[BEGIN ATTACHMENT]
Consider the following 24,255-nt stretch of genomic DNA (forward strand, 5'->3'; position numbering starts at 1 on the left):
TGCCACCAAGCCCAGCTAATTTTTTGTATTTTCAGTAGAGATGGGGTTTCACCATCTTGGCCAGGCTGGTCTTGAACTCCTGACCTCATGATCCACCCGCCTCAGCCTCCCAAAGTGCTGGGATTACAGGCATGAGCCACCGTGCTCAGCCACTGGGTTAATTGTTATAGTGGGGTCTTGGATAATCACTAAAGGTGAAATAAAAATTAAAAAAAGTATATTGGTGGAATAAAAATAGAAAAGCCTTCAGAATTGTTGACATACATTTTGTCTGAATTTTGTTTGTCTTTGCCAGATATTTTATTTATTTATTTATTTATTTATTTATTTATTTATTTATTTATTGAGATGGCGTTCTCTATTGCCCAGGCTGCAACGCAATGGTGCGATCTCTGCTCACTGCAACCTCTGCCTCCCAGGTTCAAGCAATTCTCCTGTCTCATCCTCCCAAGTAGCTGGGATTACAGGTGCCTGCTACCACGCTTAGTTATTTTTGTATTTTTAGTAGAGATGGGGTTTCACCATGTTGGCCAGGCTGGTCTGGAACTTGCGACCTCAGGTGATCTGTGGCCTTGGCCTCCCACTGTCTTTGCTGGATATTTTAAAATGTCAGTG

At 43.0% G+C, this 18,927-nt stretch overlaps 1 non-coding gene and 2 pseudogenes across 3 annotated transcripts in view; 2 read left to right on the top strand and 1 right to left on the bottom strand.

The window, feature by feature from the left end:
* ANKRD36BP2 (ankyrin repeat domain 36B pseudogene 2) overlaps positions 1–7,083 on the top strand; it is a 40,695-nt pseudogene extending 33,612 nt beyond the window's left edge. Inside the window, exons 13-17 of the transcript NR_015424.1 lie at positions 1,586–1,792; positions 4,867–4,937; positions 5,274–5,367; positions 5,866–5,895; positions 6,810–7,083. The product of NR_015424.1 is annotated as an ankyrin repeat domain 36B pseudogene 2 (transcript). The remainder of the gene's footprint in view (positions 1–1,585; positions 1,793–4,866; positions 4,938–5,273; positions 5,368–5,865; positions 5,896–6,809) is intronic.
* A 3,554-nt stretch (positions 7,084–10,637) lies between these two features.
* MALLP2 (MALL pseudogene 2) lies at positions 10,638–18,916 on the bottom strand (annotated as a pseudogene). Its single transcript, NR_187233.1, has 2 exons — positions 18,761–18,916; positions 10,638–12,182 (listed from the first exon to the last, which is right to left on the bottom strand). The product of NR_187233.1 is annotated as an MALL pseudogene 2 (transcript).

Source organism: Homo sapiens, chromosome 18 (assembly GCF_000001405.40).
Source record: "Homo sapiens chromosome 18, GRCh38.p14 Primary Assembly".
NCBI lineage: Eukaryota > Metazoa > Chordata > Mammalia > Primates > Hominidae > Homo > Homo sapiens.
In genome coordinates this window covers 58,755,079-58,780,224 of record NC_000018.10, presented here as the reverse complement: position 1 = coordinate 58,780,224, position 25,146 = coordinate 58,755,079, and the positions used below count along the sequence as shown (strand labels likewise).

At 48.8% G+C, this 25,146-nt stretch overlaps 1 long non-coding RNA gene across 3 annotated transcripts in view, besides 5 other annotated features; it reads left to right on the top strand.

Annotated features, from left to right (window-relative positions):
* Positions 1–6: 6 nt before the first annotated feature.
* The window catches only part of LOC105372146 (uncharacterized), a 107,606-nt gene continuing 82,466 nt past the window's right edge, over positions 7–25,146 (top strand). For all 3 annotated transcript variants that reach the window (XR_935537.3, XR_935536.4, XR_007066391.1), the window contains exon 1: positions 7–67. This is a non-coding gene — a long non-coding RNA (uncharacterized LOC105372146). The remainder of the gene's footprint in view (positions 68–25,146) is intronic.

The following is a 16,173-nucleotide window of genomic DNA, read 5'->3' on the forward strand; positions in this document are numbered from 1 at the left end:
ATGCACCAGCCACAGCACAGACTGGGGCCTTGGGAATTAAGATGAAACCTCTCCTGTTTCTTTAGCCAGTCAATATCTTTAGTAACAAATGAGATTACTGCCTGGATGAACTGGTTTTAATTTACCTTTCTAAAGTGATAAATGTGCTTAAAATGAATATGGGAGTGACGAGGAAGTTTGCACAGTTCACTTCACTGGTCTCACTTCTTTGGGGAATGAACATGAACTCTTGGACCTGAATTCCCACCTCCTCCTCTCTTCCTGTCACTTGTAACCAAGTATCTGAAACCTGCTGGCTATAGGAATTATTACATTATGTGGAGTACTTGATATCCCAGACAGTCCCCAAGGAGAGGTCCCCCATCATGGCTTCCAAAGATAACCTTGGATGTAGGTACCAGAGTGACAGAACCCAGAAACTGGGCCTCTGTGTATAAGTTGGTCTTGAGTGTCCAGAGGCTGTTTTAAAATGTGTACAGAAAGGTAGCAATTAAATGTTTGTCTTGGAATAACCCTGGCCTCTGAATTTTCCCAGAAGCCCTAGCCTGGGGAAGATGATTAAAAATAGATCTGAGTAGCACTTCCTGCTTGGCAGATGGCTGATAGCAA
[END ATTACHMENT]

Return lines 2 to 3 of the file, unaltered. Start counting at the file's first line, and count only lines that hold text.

TGCCACCAAGCCCAGCTAATTTTTTGTATTTTCAGTAGAGATGGGGTTTCACCATCTTGGCCAGGCTGGTCTTGAACTCCTGACCTCATGATCCACCCGCCTCAGCCTCCCAAAGTGCTGGGATTACAGGCATGAGCCACCGTGCTCAGCCACTGGGTTAATTGTTATAGTGGGGTCTTGGATAATCACTAAAGGTGAAATAAAAATTAAAAAAAGTATATTGGTGGAATAAAAATAGAAAAGCCTTCAGAATTGTTGACATACATTTTGTCTGAATTTTGTTTGTCTTTGCCAGATATTTTATTTATTTATTTATTTATTTATTTATTTATTTATTTATTTATTGAGATGGCGTTCTCTATTGCCCAGGCTGCAACGCAATGGTGCGATCTCTGCTCACTGCAACCTCTGCCTCCCAGGTTCAAGCAATTCTCCTGTCTCATCCTCCCAAGTAGCTGGGATTACAGGTGCCTGCTACCACGCTTAGTTATTTTTGTATTTTTAGTAGAGATGGGGTTTCACCATGTTGGCCAGGCTGGTCTGGAACTTGCGACCTCAGGTGATCTGTGGCCTTGGCCTCCCACTGTCTTTGCTGGATATTTTAAAATGTCAGTG

At 43.0% G+C, this 18,927-nt stretch overlaps 1 non-coding gene and 2 pseudogenes across 3 annotated transcripts in view; 2 read left to right on the top strand and 1 right to left on the bottom strand.